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About Dan Savage
Savage is the author of: American Savage: Insights, Slights, and Fights on Faith, Sex, Love, and Politics; The Commitment: Love, Sex, Marriage and My Family; Skipping Towards Gomorrah: The Seven Deadly Sins and the Pursuit of Happiness in America (Lambda Literary Award for Nonfiction); The Kid: What Happened When My Boyfriend and I Decided to Get Pregnant (PEN West Award for Creative Nonfiction); and Savage Love. He co-authored How to be a Person. The Kid was adapted into an Off-Broadway play and has recently been optioned for film.
Savage is the Editorial Director of The Stranger, Seattle's weekly alternative newspaper, and his writing has appeared in widely in publications including The New York Times, The New York Times Magazine, GQ, Rolling Stone, The Onion, and Salon.com. Savage is also a contributor to Ira Glass's This American Life. "Savage Love" is syndicated in newspapers and websites throughout the United States, Canada, Europe and Asia.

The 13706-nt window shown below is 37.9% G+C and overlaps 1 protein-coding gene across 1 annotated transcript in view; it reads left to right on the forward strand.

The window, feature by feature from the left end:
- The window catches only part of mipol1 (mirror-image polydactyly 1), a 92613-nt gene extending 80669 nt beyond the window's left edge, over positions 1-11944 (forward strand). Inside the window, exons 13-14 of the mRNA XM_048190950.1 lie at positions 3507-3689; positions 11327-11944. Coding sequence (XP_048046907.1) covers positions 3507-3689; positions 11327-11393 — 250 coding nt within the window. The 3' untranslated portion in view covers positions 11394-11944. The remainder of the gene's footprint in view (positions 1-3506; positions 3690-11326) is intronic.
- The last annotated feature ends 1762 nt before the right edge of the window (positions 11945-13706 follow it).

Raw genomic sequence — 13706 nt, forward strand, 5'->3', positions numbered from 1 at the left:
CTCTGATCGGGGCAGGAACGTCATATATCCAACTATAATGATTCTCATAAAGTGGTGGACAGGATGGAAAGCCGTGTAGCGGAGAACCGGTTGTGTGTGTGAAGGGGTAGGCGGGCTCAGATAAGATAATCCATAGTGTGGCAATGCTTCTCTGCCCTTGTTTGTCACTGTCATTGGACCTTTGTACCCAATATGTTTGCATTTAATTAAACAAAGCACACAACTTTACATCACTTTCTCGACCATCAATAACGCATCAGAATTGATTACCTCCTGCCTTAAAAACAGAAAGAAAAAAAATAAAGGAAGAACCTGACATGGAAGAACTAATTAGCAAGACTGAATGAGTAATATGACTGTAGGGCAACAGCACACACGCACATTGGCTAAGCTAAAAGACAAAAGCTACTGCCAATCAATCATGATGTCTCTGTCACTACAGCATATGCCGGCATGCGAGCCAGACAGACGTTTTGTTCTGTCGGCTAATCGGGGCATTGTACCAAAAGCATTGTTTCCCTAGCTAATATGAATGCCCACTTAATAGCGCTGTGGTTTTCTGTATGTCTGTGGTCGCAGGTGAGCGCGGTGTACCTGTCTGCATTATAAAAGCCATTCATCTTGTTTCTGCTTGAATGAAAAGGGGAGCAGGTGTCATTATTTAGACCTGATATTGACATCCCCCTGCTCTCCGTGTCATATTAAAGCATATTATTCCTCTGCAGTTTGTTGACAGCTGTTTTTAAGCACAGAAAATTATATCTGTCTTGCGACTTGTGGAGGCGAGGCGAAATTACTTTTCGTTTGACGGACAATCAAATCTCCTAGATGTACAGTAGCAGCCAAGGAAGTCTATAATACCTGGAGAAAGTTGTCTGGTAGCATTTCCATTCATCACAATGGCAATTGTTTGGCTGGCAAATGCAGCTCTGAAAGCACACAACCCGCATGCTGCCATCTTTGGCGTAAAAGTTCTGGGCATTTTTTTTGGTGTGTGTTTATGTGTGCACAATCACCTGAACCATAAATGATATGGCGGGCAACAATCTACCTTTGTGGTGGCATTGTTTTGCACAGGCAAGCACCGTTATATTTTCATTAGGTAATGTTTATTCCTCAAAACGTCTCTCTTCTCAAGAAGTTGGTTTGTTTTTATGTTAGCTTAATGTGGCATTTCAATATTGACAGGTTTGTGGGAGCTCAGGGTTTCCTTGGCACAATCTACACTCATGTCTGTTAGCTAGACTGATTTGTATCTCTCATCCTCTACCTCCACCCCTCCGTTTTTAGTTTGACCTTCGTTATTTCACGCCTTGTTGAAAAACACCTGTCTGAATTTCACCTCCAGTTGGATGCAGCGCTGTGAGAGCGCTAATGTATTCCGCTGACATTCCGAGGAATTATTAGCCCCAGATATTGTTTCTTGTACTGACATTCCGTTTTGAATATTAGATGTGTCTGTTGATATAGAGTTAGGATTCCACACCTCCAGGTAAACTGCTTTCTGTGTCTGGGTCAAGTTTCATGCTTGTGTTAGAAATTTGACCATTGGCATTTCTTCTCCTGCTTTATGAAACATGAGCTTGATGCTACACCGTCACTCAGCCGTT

In 2010, Savage and his husband, Terry Miller, launched a YouTube video meant to offer hope to bullied LGBTQ youth. The It Gets Better Project has become a global movement, inspiring more than 50,000 videos. Savage and Miller co-edited the It Gets Better book, published in March 2011. In 2012, the It Gets Better Project received the Governors Award at the Creative Arts Emmys.
Savage grew up in Chicago and now lives in Seattle, Washington with his husband and their son, DJ.
Photos by LaRae Lobdell.
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Dan Savage is famous--and to some, infamous--for many reasons. To
name just a few: he's the author of America's leading sex advice
column, the frank and expletive-filled "Savage Love;" co-founder of
the Emmy Award-winning "It Gets Better Project," a YouTube
campaign aimed at LGBT youth that swept the globe in 2010; and he wrote the groundbreaking 1999 memoir The Kid about adopting a son with his partner (now husband) Terry, which helped inspire same-sex couples nationwide to adopt.
Dan has long been an advocate for marriage equality and LGBT rights, and AMERICAN SAVAGE contains some of his most personal and reflective essays on those subjects to date. He also explains, with his trademark humor and honesty:
- Why assault weapons should be banned, but why guns should be allowed in the U.S. capitol
- Why Obamacare, as good as it is, is "still kinda evil"
- Why straight people should have straight 'pride' parades too
- Why feminists are wrong about Halloween
- Why the Bible is "only as good and decent as the person reading it"
- Why public school sex-ed is more like "sex dread"